So it goes without saying that the number one advantage to having your own flock is that you get fresh eggs from happy chickens that are much tastier than store-bought, and much better for you (and the chickens) also. The poor birds aren't stuffed into tiny little cages for their entire lives like the commercial farm chickens. Poor things. And you know what they've eaten, so you know whether or not you're getting quality eggs. ("Garbage in, garbage out"! My fellow computer science nerds will recognize that one.)
But, like becoming any pet owner, someone considering taking the leap into chicken-keeping should spend some time thinking about the expenses related to becoming a flock owner: you have to provide housing, food, water, protection, sometimes vet bills, and treats. And, if you're raising them from chicks (or hatching eggs), you'll need a special heat light, a place to keep them that's protected, chick food, etc.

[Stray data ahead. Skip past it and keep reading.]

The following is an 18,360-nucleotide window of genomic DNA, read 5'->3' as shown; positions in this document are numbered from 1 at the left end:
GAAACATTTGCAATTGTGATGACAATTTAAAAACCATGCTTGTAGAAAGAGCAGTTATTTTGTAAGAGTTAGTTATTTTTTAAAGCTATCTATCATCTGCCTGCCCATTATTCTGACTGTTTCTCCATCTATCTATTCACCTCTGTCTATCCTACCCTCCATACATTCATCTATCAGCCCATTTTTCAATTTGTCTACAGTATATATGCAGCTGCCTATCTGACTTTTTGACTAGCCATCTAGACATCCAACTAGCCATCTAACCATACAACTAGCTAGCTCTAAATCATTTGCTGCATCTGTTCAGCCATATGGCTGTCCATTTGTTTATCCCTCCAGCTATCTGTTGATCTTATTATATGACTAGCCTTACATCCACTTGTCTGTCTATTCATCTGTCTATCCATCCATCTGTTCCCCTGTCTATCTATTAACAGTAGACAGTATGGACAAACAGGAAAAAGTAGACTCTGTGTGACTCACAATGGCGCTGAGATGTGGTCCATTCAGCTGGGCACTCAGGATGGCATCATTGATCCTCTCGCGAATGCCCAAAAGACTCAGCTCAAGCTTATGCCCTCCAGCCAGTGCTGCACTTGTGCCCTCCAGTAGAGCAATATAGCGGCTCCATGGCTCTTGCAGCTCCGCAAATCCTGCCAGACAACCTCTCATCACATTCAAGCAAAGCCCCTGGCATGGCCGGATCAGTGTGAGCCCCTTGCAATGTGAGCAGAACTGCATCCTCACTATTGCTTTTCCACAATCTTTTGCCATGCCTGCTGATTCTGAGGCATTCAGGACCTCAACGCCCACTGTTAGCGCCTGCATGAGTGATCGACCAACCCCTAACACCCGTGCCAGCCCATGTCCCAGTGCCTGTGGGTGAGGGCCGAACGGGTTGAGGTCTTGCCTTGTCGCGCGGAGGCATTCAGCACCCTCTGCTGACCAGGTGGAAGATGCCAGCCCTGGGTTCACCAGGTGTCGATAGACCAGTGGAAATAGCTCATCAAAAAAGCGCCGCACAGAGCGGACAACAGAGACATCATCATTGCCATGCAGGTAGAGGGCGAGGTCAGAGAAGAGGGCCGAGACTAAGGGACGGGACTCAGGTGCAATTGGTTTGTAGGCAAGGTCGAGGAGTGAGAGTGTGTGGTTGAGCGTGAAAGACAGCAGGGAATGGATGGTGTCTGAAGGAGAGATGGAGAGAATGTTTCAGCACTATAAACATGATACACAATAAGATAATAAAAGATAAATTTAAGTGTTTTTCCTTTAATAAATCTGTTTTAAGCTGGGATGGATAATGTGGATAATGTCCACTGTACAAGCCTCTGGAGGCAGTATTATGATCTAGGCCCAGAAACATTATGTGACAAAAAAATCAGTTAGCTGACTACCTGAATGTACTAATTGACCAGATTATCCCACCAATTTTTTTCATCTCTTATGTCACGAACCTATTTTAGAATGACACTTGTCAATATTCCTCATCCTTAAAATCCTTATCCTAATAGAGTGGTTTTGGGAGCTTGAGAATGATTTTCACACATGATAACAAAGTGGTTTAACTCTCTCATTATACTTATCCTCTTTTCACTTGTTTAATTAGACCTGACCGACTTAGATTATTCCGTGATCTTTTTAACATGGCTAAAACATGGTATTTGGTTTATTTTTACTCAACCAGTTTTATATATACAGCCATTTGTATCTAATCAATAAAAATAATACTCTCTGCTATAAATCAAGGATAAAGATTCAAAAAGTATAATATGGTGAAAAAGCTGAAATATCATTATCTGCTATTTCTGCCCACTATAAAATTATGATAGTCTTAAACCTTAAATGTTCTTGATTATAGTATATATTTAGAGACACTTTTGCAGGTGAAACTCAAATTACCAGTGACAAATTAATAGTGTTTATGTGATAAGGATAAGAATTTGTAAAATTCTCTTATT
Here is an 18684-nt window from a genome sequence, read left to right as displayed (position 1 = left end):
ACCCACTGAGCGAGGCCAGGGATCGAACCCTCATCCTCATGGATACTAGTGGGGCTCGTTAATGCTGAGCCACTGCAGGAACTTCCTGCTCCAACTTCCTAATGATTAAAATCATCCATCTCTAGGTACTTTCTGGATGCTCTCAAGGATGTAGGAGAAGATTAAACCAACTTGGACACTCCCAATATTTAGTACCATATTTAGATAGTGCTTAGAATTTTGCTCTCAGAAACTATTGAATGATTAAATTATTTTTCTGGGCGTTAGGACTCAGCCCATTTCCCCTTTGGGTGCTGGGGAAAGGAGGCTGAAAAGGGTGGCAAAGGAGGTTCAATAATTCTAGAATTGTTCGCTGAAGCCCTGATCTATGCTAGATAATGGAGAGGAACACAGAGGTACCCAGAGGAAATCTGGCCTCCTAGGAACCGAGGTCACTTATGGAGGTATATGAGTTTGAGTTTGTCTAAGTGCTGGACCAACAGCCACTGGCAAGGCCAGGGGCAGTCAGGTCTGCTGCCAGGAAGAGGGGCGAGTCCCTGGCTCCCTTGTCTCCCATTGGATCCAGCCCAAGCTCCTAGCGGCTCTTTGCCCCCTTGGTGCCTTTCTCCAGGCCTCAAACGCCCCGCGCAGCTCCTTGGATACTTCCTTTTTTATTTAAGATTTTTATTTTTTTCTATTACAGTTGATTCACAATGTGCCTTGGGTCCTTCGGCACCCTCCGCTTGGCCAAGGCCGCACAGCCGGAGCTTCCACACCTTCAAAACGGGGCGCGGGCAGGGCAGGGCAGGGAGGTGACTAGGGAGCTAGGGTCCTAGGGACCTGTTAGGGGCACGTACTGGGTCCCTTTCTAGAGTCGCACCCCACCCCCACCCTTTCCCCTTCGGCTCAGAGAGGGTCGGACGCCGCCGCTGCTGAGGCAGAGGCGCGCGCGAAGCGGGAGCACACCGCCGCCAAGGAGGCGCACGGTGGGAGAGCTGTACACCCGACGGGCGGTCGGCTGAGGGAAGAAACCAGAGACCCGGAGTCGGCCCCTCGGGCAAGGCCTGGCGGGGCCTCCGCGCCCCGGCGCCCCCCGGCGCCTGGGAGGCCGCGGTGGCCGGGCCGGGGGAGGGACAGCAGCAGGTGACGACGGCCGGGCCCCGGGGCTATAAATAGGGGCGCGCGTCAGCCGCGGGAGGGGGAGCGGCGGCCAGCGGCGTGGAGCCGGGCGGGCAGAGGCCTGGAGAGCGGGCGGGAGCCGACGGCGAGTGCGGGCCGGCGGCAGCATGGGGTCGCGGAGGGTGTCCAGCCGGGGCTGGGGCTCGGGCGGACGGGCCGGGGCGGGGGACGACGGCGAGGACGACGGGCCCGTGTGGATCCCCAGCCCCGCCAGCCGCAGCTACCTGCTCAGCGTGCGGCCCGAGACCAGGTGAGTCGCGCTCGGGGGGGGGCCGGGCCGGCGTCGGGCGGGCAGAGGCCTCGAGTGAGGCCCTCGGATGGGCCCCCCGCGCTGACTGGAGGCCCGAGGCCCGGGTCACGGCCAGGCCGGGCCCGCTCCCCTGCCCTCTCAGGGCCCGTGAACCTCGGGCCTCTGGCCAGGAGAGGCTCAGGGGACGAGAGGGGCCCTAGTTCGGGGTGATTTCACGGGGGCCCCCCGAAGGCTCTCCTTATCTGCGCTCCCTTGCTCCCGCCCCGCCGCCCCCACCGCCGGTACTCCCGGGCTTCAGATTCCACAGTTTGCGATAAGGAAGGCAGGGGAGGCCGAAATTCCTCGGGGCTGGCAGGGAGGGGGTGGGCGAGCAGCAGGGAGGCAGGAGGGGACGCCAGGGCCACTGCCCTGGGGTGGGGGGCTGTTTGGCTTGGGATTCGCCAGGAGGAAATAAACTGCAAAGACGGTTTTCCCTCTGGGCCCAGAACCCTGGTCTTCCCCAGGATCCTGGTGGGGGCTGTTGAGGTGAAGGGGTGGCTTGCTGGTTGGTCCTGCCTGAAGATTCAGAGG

I don't think I've ever admitted it here, but my 8' x 10' chicken coop cost over $800 to build.
|With temps forecast to hit 98 today, this snowy pic looks refreshing!|
I just ran across this really cool online tool that can help you think about the costs of keeping chickens and, for you business majors and MBA types, whether or not you're getting a positive return on investment (ROI). Go check out the Poultry Calculator!
Change the costs to dollars, choose bantams or large chickens, and then plug in your numbers for each category. Then hit "calculate" and out pops the information on your ROI.